Hamilton politics is a contact sport.
In any tough campaign the politician must have just enough warmth to reach humanity, but also enough inner clock instinct to keep moving and get down one driveway and up the next. If he doesn’t maintain a fast pace he’s out there on Peter Rafferty with the sun going down and maybe only 5 or 10 doors at his back instead of 30 or 50 or 100.
This town is in a big district, consisting of parts of two counties, seven towns, and 120,230 registered voters – more than half of whom are show-me-don’t-tell-me independents. The 14th is one of New Jersey’s five split districts, where no one’s safe because he or she claims membership in a particular party, where you can’t fall asleep in a legislative chamber for two years, wait for a big money donor to bail you out and expect the voters who live in these towns in the shadow of Trenton to shrug it off as a slump.
A politician has to walk the streets in Hamilton and Monroe and South Brunswick, and the other, smaller towns. He has to go to the churches, synagogues, mosques, playing fields, firehouses, senior centers, VFW halls, union halls and, of course, into the neighborhoods. It’s never been a gimme district.
Of course, it helps to have an added sense of purpose, and almost literally on the run as he vies for the senate seat in district 14, Republican Assemblyman Bill Baroni says, “If I lose in November but the clean elections program succeeds that’s a great legacy. If we don’t succeed, it’s over.”
The 14th this year is a pilot district for the state’s clean elections program, which the two-term assemblyman crafted along with his 14th district Democratic rival Assemblywoman Linda Greenstein, Assemblywoman Amy Handlin and Assemblyman Louis Greenwald.
“The direction we were headed without clean elections was that the only people who could run were either independently wealthy or those who would take money from anybody,” says the 35-year old law professor. “That is a bad structure for democracy.”
An updated version of a Greenstein-authored model attempted in 2005, the even-playing field program is simple enough. Each of the legislative candidates must collect 800 voter donations of $10 apiece to qualify for a capped amount of public funding – $534,000 – toward his or her individual campaign. Baroni admits it’s a “ridiculously high amount,” which he says will be re-evaluated for future campaigns. Both Baroni and his opponent in the senate race – attorney and Democrat Seema Singh of South Brunswick – have already collected the requisite donations to qualify. Singh was in fact the first candidate to accomplish that feat, even as the relentless door pounding goes on.
“If this works and is applied to Assembly races statewide in 2009, legislative candidates will no longer feel obligated to special interest groups that don’t help their constituents,” says Marilyn Carpinteyro of New Jersey Citizen Action, a key supporter of the clean elections program along with the League of Women Voters. “The way it is now, candidates depend on contractors and others for big contributions, but we’re the ones footing the bill with pay-to-play corruption.”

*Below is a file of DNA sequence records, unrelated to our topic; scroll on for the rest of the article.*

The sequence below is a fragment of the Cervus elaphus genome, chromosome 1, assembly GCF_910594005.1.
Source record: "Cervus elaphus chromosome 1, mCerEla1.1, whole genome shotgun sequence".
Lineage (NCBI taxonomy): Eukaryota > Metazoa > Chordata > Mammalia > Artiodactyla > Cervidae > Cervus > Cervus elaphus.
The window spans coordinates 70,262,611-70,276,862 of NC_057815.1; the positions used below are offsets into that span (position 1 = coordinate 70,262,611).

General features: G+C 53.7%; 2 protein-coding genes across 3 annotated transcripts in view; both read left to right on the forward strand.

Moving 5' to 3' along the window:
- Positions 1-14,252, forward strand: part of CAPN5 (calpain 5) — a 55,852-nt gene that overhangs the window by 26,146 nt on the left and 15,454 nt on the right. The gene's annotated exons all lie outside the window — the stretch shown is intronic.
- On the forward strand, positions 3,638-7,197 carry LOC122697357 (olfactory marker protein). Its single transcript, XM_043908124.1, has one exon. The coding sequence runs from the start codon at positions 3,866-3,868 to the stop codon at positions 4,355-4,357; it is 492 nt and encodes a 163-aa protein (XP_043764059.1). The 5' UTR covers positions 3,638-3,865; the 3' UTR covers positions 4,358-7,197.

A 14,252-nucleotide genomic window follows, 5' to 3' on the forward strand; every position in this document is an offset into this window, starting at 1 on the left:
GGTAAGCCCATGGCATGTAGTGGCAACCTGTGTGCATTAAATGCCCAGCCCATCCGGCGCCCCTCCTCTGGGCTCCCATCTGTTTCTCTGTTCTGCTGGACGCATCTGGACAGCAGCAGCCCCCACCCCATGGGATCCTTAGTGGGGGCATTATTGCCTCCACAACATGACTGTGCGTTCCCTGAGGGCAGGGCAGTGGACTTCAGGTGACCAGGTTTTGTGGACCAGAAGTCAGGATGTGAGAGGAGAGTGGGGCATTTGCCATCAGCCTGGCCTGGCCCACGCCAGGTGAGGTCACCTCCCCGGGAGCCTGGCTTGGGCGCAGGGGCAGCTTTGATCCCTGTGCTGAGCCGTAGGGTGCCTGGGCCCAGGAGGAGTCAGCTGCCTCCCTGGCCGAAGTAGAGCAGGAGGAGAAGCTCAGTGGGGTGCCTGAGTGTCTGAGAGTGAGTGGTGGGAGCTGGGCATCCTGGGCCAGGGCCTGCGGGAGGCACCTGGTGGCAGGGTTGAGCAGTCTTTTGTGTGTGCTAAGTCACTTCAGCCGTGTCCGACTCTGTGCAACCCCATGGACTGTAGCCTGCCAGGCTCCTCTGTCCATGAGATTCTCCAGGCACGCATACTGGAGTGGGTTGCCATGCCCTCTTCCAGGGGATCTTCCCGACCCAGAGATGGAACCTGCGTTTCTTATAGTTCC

Says Baroni: “The voters are in the operating room, they are the nurses of this major surgery.”
So there he is walking fast down this street in his hometown of Hamilton in the Golden Crest neighborhood as he vies for the seat being vacated by his friend and mentor Peter Inverso. He steps onto a property as an engine dies in the garage. A man appears, taking off his ear protectors and wearing a look stranded somewhere between weary and wary as his eyes meet those of the smiling young man advancing toward him.
“I’m not selling anything,” Baroni assures him.
The man takes the campaign literature, smiles back and waves as Baroni keeps going. It’s a solid enough exchange.
“Door-to-door has given me an appreciation for people who have to go door-to-door for a living,” says Baroni. “If someone has a humble problem, try running for office. It will take care of that real quick.”
He gets a big, hearty reception from resident William Firlan, who tells Baroni, “You don’t have to come up here, you’ve got my vote. But the only trouble is when I put up a sign to support a candidate, that candidate always loses.”
A hit here with his regular guy demeanor, Baroni’s always made a business of projecting independence. Backed by the AFL-CIO and a champ of local unions in this union stronghold, Baroni also voted against four straight Democratic budgets in his years in the Assembly at a time when he says property taxes have gone up, the corporate business tax is higher, transit rates are higher, tolls are higher, and income is not.
“They are raising every tax possible,” he says of the Democrats. “They even created a tax on gym membership.”
Of Team Baroni, which also consists of Assembly candidates, Hamilton Council President Tom Goodwin and former Jamesburg Councilman Adam Bushman, the senate candidate says, “We want to make New Jersey more affordable and less corrupt.”
Baroni’s convinced statewide clean elections will help significantly. That’s why he’s due up in Hackensack and Teaneck this week in the 37th district where the pilot program is also in place this season.
But it’s likely it won’t be long before he’s back in the 14th, doing the old work of every politician in this hard-hitting political district, with that extra sense of motivation, to make contact.